Virginia in August bring a special kind of oppression. Despite being a native, I still find the heat here to be a kind of cruelty. The humidity – which is said to be unable to start a fire – somehow manages to suck away all desire save for imagining some kind of escape.
It’s a different kind of heat, that much is certain. I told myself that, after the war, I wouldn’t complain about weather ever again. Kuwait, where the temperature would exceed the ticks on the thermometer daily, was a special kind of Hell. It was a heat that forced us all to adopt nocturnal tendencies. And Iraq, clad as we were in ill-fitting armor, was a unique kind of bad. Rolling near water, including my frequent Diyala River crossings, was like passing into another world. The humidity there was so thick as to be practically visible. Returning to summer in Texas was easy in comparison.
Tonight, as I sat on my porch with a cigar and a cheap pilsner, there was a visible haze in the park across the street. People, being people, were doing what people do best – carrying on. Folks were out walking their dogs, or trying to hurry a six back from the store – weighing breaking a sweat against losing the cans’ chill to the weather.
My neighbors to the right, that’s porch right, had ditched their shirts sometime after sundown. It was a tacit suggestion that either their window units weren’t keeping pace or that they were not going to suffer unjustly while getting a necessary cigarette. I couldn’t judge. I was sitting and sweating in silence as I tried to enjoy my last Montecristo.
Virginia heat has a kind of mindless destruction. It’s like the way people wax poetic about fires. How fire is frightening because it consumes without thought. Our sticky nights, and crushing days, don’t really kill. Instead they just remove will, leaving us alive and left to deal with that circumstance.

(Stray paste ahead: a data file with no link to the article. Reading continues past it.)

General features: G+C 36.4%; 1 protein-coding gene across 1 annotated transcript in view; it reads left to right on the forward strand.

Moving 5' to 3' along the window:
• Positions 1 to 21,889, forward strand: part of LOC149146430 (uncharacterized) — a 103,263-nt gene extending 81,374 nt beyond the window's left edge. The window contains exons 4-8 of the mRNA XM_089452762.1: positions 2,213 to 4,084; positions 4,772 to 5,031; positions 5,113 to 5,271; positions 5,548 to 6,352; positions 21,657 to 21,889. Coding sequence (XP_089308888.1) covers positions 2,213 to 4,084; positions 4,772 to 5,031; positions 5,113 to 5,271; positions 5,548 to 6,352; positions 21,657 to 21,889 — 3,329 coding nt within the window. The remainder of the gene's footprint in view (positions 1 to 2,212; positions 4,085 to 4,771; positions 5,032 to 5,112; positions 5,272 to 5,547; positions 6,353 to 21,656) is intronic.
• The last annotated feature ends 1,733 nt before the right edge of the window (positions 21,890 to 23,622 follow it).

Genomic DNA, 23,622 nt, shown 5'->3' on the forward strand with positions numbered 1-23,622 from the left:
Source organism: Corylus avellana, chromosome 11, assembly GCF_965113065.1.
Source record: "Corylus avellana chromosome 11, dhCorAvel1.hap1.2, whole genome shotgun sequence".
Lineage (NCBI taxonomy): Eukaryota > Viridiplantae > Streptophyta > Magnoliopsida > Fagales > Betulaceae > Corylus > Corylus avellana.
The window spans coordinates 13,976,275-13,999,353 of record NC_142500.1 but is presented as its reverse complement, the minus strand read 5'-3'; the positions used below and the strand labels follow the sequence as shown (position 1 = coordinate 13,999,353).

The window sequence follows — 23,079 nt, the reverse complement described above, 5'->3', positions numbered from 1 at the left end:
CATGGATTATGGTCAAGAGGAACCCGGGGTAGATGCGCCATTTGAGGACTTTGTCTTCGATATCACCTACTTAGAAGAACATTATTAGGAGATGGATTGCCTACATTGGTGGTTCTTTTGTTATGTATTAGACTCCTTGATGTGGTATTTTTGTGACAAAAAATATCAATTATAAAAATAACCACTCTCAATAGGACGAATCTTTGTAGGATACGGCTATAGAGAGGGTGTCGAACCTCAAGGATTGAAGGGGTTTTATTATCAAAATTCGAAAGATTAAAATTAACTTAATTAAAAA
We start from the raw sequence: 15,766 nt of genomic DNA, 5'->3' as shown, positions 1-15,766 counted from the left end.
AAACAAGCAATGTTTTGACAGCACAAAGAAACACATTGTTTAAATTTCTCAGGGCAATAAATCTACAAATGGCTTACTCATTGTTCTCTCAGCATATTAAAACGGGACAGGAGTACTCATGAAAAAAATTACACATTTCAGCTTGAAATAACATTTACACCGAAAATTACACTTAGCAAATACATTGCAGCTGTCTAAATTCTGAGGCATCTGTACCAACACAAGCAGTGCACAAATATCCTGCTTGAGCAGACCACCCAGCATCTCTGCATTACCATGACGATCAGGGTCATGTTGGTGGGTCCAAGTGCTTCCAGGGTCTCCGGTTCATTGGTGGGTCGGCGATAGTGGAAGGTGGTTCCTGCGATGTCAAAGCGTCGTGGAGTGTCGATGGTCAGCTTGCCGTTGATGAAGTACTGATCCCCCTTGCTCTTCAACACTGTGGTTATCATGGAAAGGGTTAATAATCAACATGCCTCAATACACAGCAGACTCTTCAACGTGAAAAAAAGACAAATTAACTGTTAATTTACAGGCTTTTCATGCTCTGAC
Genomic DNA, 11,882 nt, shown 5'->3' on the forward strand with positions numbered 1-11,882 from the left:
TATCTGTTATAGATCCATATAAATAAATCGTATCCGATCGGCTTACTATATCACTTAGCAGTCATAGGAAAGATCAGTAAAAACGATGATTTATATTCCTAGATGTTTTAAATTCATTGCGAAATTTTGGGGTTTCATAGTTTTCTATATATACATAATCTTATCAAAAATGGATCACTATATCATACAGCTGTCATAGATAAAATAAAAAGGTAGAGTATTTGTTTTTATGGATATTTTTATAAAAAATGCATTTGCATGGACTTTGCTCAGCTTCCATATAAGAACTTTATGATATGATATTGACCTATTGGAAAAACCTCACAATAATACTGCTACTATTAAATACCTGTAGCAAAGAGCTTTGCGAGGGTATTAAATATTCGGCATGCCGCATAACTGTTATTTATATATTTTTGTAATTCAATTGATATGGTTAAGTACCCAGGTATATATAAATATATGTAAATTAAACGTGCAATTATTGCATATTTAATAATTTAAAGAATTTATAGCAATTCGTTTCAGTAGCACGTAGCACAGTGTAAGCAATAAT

It was that realization that, for some reason, triggered the anecdote that hung with me for the remainder of the evening. It was so very long ago. I must have been twenty-two. I’m sure I still have the evidence in the crate in my closet, the one with all of my writing, but I am too lazy to go dig it out. Regardless, I was an “old” freshman – ancient by West Point standards. Age was a death sentence at the Academy, for that’s a school where only the young survive. At the time, I was in the Poetry club – shocking, I know – and the civilian professor that oversaw his grey wool clad wards, was doing his best to impart the wisdom of his age. He, I have to call him that because I have forgotten his name in the dozen plus years since, was working his way through an obviously practiced anecdote about a poem he’d been writing and editing and rewriting for six years.
The lesson we were supposed to learn was that good art takes time. But I recall quite clearly the lesson I got. I was an insufferable twenty-two year-old. As our civilian overseer spoke, I grabbed a pen and a notebook I’m sure I still own, and I scribbled.
“Six years? I’m twenty-two. I don’t have time for that.”
As I said, insufferable. I am so glad that I don’t have to put up with my younger self. I’m sure it’d end in violence.
But that thought brought up my recent turn. The string of events that lead to me sitting on a porch, sweating and silent in a neighborhood where I finally feel at home. The string of events that lead to me listening to one of my favorite albums and waiting for the booze to hit so I could write.